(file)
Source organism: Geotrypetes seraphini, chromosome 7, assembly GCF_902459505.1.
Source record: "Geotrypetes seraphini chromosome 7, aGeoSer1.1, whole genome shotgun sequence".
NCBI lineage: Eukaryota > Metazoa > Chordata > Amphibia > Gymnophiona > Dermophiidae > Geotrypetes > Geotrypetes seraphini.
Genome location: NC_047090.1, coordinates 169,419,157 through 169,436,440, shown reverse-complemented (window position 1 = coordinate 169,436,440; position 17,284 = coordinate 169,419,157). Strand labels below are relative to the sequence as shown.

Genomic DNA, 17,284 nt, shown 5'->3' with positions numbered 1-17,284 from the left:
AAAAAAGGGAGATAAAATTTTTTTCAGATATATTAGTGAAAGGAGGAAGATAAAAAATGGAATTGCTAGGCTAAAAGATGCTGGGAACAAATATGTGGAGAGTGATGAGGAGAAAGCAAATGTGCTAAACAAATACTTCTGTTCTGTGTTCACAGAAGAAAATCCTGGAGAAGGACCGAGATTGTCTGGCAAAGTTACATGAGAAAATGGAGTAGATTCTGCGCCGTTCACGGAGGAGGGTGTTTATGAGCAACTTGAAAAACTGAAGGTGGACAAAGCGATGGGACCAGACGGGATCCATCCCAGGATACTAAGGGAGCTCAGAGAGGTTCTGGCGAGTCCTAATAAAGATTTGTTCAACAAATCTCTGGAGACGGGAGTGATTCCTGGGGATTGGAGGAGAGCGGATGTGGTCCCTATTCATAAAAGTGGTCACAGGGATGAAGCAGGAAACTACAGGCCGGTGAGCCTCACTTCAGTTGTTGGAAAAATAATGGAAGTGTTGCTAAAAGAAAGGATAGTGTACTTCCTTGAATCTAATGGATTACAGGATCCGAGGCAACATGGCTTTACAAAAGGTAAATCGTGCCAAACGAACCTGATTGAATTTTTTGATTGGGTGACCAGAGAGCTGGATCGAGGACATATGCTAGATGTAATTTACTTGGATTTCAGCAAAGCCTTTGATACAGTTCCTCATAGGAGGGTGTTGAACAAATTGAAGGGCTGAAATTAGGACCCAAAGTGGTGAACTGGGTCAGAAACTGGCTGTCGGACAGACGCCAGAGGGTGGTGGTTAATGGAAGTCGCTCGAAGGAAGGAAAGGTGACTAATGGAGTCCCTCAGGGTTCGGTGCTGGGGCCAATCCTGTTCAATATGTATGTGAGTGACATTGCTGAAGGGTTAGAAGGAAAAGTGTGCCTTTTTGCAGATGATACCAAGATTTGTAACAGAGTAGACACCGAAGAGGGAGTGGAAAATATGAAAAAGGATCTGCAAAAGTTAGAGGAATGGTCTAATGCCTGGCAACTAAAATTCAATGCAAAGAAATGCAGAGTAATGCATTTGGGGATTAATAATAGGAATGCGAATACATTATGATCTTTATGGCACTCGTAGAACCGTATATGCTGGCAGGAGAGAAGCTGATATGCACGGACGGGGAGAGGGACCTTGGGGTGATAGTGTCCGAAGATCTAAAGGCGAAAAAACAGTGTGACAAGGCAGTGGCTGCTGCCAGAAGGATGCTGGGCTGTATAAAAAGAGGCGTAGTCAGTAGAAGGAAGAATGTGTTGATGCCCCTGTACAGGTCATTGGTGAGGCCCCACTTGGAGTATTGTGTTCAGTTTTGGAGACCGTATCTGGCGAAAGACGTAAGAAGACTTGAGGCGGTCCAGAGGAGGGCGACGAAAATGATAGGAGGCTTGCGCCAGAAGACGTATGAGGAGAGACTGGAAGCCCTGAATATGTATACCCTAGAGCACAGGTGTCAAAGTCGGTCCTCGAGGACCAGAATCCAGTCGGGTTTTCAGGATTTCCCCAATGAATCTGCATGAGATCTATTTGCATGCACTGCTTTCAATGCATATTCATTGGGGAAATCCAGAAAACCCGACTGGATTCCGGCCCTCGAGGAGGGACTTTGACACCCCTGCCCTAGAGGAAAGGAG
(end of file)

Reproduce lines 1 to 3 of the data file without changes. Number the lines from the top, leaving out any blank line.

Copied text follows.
Source organism: Geotrypetes seraphini, chromosome 7, assembly GCF_902459505.1.
Source record: "Geotrypetes seraphini chromosome 7, aGeoSer1.1, whole genome shotgun sequence".
NCBI lineage: Eukaryota > Metazoa > Chordata > Amphibia > Gymnophiona > Dermophiidae > Geotrypetes > Geotrypetes seraphini.